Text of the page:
Are You in Diabetes Denial?
Denying you have type 2 diabetes won't make it go away. Here's how to accept your diagnosis, manage your disease, and get on with your life.
The Risk of Denial
Whatever the reason, denying you have type 2 diabetes is a bad idea,
especially if you've been living with the disease and ignoring the
"Many people are walking around without acknowledging they even have the
disease," says Rubin. "It may be seven or eight years before they're
diagnosed only because they're having serious complications."
About a third of people with type 2 diabetes are diagnosed when they show
complications like eye disease and kidney problems, explains Rubin, which
typically don't appear until a person has been living with the disease
untreated for years. In some cases, the serious complication that can indicate
your health is in trouble can be the state of your heart.
"Almost three-quarters of all people with diabetes die of heart attack or stroke," says Rubin. "So
not only do you need to get your diabetes under control, you need to control
your blood pressure and cholesterol as well to manage any
risk for cardiovascular disease."
How can you move from diabetes denial to a healthier way of life? Acceptance
is the first step in the right direction.
Tackling Type 2 Diabetes
"Once you recognize that you have a problem that can be managed, you're
off to a good start," says Breen.
What's next? Well, if you've been living with symptoms that you suspect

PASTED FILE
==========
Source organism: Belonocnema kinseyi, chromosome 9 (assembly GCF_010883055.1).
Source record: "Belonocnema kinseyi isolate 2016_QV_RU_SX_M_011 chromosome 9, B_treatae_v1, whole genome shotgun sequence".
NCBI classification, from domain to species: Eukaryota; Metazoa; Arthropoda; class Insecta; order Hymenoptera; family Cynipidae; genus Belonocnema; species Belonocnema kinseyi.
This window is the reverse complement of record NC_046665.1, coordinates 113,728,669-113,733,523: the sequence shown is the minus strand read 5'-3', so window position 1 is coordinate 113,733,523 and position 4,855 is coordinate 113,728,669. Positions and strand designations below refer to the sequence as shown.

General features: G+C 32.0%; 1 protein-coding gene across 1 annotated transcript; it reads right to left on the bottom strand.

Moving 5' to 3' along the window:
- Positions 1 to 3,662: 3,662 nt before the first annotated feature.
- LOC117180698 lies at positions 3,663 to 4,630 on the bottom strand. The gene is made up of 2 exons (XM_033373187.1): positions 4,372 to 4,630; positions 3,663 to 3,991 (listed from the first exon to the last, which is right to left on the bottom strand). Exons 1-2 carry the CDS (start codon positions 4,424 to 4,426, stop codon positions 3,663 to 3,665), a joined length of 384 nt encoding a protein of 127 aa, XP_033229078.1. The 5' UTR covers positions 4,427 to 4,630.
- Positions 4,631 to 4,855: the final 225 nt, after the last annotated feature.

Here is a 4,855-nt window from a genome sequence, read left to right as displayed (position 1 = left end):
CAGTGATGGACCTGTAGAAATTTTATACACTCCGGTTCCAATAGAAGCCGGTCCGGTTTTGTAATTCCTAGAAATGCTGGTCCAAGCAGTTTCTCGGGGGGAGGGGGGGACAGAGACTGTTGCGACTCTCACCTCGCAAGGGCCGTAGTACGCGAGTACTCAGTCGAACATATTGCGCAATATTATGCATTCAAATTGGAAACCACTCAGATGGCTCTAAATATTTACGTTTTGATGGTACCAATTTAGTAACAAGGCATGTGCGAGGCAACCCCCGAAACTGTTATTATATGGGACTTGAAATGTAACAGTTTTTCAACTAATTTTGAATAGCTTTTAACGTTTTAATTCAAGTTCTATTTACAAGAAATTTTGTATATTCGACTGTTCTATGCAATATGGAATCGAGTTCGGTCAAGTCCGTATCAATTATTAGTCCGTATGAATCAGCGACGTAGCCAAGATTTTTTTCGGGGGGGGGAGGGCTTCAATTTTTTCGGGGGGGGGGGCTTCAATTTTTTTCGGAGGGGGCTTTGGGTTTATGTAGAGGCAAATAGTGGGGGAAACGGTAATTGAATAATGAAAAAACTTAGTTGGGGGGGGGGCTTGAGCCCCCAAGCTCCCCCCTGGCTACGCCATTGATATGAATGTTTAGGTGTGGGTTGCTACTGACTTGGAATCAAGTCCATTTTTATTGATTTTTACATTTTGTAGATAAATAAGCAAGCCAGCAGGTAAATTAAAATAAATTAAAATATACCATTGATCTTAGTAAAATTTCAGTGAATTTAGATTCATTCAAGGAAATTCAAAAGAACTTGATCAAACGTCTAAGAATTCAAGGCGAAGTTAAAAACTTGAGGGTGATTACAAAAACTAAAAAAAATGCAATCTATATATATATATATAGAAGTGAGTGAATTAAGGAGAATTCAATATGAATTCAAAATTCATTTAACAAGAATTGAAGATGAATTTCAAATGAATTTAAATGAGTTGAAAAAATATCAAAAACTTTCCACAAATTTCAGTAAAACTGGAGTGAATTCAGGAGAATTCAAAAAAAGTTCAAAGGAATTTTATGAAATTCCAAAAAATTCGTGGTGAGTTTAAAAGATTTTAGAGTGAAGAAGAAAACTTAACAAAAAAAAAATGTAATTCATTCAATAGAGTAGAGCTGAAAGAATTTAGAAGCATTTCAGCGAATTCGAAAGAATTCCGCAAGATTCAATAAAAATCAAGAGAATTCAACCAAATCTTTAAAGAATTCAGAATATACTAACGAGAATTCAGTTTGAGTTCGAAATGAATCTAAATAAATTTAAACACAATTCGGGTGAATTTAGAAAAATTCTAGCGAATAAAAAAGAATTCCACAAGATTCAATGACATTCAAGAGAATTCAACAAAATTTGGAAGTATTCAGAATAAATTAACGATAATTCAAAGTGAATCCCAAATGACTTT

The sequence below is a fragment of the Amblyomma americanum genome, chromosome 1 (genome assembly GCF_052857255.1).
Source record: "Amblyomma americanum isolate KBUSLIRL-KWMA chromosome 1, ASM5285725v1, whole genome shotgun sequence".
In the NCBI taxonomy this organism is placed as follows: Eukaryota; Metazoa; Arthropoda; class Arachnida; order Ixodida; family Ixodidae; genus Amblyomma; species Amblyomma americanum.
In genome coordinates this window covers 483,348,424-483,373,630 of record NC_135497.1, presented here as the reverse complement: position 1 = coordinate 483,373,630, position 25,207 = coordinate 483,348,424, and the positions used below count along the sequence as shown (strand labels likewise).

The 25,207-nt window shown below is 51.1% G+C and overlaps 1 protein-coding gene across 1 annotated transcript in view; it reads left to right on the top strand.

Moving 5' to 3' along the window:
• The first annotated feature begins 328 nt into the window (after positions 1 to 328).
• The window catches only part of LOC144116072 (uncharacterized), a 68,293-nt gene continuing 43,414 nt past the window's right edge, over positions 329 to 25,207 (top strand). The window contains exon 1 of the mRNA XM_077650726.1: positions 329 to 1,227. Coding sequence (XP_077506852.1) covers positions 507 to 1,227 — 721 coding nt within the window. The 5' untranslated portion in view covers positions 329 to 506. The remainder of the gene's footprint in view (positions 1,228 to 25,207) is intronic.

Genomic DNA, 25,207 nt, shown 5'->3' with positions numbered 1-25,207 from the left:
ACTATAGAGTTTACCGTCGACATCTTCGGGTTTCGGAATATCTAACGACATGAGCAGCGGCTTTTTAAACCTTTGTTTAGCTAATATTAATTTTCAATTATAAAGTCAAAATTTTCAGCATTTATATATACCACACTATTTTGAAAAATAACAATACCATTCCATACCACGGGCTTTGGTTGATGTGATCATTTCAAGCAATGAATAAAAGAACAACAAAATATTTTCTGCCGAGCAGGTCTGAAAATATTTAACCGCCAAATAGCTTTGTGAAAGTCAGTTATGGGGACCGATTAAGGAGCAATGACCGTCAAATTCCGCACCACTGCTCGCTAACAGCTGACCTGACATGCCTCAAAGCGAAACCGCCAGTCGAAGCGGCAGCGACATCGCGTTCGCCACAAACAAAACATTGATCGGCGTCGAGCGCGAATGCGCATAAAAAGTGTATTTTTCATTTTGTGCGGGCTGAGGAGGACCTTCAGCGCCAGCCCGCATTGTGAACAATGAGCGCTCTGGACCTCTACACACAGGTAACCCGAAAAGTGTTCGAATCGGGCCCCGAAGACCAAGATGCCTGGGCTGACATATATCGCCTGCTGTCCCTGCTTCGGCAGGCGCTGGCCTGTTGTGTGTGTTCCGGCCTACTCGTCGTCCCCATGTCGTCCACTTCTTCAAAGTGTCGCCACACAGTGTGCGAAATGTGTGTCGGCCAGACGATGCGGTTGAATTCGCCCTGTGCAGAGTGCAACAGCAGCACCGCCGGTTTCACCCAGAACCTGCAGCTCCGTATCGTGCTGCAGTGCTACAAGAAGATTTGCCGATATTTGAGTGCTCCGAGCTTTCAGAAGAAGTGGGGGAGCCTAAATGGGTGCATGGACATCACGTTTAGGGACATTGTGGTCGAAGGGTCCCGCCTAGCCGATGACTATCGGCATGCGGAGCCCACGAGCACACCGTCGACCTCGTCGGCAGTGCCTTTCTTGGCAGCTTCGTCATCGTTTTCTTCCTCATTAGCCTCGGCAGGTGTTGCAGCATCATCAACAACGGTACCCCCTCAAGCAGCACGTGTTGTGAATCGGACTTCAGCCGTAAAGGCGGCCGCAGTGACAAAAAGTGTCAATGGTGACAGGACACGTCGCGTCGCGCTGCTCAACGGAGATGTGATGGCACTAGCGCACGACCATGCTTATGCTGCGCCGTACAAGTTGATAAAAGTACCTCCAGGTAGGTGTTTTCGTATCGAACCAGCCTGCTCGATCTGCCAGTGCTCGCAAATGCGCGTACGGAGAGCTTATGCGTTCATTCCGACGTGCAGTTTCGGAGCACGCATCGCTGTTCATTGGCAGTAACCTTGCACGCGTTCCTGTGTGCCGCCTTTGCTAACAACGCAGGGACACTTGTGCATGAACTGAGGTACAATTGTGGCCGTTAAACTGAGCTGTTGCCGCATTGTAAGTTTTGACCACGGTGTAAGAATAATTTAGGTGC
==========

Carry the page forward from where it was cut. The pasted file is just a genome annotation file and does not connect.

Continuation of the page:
might be linked to diabetes, your next stop should be the office of your health
"Because the symptoms of diabetes can go unnoticed -- or ignored -- it's
important that people have regular checkups, which include measuring blood
sugar levels to screen for diabetes," says Rubin.
Armed with the news that you have type 2 diabetes, it's time to start
managing your health. Here are practical tips to getting over your fear of your
newly diagnosed disease:
Make it a group effort. "Use your family for support when you're
first diagnosed," says Rubin. "Help them understand what diabetes is
about and what changes you need to make -- together -- so you can manage the
Moderation is key. "Moderation in all things is one of the rules
I live by," says White, who is living well with type 2 diabetes after 20
years. Instead of asking for a 16-ounce steak at dinner or a pound of
macaroni and wolfing it down in 15 minutes, get a smaller portion and make it
last at least a half-hour. Turn dinner into an experience, he suggests.
Treat yourself to a healthy snack. Instead of three huge meals
throughout the day, which means peaks and valleys for blood sugar levels, White
follows an easy and healthy schedule to keep steady all day long: breakfast,
snack, lunch, snack, dinner, and then a light snack before bed. What's
important when you're making food choices, he says, is to keep it lean and
nutritious. Have a half a turkey sandwich on wheat bread for a snack in the
afternoon, or an apple before bed.